With a rankling soul, the mountain
eer left New York. He wrote Sally a
brief note, telling her that he was go
ing to cross the ocean, but his. hurt
pride forbade his pleading for her con
fidence, or adding, "I love you." Ho
plunged Into the art life of the "other
side of the Seine," and worked vora
ciously. He was trying to learn
much and to forget much.
One sunny afternobn when Samson
had been in the Quartler Latin for
eight or nine months the concierge of
his lodgings handed him, as he passed
through the cour, an envelope ad
dressed In the hand of Adrienne Les
cott. As he read it he felt a glow of
pleasurable surprise, and, wheeling, he
retraced his steps briskly to his lodg
ings, where he began to pack. Adri
enne had written that she and her
mother and Wilfred Horton were sail
ing for Naples, and commanded him,
unless he were too busy, to meet their
steamer. Within two hours be was
bound for Lucerne to cross the Italian
frontier by the slate-blue waters of
A few weeks later Samson and Ad
rienne were standing together by
moonlight In the ruins of the Coli
seum. The Junketing about Italy had
His Eyes Fell on the Postmark.
been charming, and now in that circle
of sepia softness and broken columns
he looked at her and suddenly asked
"Just what does she mean to you?"
If he had never asked himself that
question before he knew now that it
must some day be answered. Friend
ship had been a good and seemingly
a sufficient definition. Now he was not
so sure that it could remain so.
Then his thoughts went back to a
cabin in the hills and a girl In calico.
He heard a voice like the voice of a
song bird saying through tears:
"I couldn't live without ye, Samson.
... I Jest couldn't do hit!"
For a moment he was sick of his life.
It seemed that there stood before him.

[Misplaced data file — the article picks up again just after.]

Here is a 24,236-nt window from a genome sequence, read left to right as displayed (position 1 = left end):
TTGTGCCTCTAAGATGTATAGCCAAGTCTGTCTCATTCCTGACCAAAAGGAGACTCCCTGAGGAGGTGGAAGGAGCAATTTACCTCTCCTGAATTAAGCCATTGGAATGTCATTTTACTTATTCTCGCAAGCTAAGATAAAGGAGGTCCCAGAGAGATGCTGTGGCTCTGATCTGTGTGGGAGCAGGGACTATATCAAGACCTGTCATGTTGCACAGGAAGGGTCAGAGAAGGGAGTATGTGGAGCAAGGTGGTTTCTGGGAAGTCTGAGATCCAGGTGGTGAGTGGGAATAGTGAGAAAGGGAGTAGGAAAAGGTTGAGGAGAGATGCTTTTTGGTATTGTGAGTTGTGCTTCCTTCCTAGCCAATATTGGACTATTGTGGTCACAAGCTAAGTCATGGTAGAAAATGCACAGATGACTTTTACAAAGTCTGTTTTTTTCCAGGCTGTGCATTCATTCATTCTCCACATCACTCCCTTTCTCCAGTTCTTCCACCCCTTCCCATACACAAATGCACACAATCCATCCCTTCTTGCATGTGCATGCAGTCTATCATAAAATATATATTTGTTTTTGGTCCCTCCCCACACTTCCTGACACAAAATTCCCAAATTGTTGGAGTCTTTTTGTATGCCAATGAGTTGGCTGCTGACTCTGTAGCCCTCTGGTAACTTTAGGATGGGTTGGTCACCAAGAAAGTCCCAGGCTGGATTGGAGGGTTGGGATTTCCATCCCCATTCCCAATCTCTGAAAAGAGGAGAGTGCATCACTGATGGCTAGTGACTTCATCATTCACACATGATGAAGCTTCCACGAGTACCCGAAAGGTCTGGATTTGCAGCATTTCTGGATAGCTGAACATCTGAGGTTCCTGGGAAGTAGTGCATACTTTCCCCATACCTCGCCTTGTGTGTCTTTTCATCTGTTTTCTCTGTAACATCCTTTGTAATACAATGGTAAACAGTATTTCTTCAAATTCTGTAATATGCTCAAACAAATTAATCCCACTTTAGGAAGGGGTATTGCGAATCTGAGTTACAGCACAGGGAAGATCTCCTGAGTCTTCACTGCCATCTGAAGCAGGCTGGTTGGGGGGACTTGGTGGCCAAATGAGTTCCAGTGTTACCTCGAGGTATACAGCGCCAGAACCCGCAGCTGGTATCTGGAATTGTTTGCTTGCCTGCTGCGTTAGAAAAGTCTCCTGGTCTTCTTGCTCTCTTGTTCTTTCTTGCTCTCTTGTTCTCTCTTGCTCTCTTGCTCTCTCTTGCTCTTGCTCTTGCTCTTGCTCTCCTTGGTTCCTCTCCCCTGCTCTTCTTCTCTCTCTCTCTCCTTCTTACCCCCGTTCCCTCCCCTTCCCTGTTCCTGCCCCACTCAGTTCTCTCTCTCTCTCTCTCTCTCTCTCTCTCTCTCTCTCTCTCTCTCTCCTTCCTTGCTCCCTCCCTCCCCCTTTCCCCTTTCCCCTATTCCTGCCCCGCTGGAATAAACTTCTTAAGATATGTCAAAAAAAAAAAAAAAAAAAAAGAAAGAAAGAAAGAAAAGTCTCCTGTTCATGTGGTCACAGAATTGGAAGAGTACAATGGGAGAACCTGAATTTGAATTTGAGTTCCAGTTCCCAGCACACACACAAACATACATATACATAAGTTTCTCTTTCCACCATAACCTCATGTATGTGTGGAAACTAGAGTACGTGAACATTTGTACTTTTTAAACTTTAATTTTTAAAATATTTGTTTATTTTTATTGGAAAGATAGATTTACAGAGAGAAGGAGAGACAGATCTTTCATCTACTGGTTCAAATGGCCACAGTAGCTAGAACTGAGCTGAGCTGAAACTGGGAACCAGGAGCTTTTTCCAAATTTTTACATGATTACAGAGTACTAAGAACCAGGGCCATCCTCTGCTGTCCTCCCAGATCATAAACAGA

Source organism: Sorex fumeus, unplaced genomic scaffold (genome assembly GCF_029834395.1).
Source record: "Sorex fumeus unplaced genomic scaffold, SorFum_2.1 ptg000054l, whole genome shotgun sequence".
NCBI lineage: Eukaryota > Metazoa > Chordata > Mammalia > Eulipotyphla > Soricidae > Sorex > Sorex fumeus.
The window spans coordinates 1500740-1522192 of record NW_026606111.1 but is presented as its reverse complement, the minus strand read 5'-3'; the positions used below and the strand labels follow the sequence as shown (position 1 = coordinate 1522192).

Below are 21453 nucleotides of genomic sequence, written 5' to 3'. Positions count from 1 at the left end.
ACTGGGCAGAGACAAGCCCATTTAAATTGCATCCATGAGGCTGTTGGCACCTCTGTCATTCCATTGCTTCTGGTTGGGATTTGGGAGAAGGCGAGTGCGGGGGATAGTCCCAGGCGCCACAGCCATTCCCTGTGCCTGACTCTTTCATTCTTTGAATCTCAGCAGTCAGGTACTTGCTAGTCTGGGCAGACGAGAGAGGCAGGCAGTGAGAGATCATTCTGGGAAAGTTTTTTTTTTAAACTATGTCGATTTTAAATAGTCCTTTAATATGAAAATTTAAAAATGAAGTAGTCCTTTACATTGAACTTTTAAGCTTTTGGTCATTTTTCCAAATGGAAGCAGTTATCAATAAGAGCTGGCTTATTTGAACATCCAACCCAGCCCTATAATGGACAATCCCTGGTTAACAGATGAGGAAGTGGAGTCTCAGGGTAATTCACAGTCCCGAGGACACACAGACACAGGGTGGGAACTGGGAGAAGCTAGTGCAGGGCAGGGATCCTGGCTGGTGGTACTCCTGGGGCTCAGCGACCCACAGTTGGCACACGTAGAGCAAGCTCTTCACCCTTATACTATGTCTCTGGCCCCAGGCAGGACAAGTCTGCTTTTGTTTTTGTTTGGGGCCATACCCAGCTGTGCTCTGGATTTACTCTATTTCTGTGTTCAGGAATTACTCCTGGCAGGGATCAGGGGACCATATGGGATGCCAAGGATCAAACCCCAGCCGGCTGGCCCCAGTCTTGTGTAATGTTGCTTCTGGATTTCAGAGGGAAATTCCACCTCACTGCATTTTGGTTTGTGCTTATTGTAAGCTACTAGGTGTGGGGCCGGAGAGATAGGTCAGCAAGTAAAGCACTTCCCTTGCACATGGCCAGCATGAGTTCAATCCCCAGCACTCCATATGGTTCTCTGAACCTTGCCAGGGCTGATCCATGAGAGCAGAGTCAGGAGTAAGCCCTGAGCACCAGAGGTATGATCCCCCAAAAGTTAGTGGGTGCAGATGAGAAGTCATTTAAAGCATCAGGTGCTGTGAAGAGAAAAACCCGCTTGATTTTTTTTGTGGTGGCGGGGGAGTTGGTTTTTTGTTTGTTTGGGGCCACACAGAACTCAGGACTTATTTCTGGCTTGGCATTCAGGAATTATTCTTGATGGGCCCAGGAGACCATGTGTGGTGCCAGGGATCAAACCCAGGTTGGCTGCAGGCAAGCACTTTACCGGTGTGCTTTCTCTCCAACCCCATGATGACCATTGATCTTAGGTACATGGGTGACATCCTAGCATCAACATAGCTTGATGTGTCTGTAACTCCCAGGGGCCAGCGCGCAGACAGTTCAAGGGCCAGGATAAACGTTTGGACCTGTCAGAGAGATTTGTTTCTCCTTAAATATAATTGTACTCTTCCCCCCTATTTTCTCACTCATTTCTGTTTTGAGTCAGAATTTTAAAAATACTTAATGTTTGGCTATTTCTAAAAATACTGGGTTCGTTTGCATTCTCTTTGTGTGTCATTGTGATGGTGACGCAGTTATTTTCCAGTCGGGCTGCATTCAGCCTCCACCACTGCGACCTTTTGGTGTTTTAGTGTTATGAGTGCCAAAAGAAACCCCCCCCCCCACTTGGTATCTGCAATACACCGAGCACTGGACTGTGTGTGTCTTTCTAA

In that place of historic wraiths and
memories, a girl, her eyes sad, but
loyal, and without reproof.
"You look," said Adrienne, studying
his countenance In the pallor of the
moonlight, "as though you were see
"I am," said Samson. "Let's go."
Adrienne had not yet seen her por
trait Samson had needed a few hours
of finishing when he left New York,
though it was work which could be
done away from the model. So it was
natural that when the party reached
Paris Adrienne should soon insist cm
crossing the Pont d'Alexandre III to
his studio near the "Boule Mich" for an
inspection of her commissioned canvas.
For a while 6he wandered about the
businesslike place, littered with the
gear of the painter's craft It was, in
a way, a form of mind-reading, for
Samson's brush was the tongue of his
The girl's eyes grew thoughtful as
she saw that he still drew the leering,
saturnine face of Jim . Asberry. He
had not outgrown hate, then? But
she said nothing until he brought out
and set on an easel her own portrait
For a moment she gasped with sheer
delight for the colorful mastery of the
technique, and she would have been
hard to please had she not been de
lighted with the conception of her
self mirrored in the canvas. It was a
face through which the soul showed,
and the soul was strong and flawless.
The girl's personality radiated from
the canvas and yet A disappointed
little look crossed and clouded her
eyes. She was conscious of an in